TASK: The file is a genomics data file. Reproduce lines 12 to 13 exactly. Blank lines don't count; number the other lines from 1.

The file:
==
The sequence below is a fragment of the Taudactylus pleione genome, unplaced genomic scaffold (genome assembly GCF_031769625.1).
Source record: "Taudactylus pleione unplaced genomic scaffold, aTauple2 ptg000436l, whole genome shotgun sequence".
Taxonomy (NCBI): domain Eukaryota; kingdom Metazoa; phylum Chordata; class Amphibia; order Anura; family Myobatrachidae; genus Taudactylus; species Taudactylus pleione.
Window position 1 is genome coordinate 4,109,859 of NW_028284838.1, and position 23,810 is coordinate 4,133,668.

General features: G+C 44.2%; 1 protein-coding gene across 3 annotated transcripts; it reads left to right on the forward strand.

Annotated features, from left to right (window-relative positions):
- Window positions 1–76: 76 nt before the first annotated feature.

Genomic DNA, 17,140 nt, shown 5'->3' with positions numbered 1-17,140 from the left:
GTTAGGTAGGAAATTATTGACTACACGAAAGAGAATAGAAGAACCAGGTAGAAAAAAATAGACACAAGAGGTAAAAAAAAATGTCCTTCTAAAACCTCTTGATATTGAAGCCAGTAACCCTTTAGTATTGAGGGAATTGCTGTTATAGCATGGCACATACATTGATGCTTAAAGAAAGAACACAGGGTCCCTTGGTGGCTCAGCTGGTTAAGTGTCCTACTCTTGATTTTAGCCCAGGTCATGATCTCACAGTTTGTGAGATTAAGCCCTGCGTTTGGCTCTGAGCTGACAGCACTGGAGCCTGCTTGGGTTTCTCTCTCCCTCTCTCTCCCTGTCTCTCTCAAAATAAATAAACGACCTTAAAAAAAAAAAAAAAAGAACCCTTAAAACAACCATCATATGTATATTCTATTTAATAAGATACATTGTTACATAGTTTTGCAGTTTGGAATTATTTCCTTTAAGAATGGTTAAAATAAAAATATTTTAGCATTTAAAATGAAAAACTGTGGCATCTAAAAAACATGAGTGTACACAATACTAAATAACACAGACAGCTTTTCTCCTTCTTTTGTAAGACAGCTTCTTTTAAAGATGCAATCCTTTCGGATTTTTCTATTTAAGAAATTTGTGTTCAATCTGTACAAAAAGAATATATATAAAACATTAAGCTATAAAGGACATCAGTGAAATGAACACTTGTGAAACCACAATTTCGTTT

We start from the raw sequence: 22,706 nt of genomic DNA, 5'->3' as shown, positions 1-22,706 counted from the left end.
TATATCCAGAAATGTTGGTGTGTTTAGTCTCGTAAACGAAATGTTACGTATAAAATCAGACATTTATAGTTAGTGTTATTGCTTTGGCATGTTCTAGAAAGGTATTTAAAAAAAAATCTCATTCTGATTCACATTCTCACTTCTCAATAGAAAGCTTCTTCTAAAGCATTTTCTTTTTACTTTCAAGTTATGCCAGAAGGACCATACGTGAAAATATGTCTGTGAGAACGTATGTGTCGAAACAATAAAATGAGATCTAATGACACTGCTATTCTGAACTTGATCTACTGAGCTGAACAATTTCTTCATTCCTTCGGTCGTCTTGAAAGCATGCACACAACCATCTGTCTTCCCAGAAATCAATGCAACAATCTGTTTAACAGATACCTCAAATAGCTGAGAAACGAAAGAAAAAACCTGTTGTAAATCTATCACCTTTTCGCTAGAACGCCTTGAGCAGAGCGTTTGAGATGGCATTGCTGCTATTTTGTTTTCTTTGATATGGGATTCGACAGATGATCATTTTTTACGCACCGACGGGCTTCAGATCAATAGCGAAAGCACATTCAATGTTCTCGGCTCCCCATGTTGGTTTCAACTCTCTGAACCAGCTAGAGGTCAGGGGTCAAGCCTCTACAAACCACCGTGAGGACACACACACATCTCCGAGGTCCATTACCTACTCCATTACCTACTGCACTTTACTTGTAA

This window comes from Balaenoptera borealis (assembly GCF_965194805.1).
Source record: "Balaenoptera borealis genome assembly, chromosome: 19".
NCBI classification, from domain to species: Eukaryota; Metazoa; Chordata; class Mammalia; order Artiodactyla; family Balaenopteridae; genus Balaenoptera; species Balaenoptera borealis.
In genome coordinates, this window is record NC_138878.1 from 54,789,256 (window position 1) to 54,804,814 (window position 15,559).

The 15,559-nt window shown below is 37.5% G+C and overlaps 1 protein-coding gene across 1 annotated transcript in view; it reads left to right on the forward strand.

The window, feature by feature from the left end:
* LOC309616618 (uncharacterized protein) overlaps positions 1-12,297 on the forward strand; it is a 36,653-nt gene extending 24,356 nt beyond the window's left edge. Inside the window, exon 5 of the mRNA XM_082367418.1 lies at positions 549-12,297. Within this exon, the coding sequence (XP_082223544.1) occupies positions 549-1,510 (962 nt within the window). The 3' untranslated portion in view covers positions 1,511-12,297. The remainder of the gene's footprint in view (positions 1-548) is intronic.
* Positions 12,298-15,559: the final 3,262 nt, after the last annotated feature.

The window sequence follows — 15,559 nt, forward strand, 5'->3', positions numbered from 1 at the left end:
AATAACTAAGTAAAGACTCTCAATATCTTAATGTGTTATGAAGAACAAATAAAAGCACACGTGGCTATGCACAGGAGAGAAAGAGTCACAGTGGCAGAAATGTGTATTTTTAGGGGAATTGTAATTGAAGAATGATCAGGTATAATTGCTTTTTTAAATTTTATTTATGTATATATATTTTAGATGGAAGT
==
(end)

This window comes from Balaenoptera borealis (assembly GCF_965194805.1).
Source record: "Balaenoptera borealis genome assembly, chromosome: 19".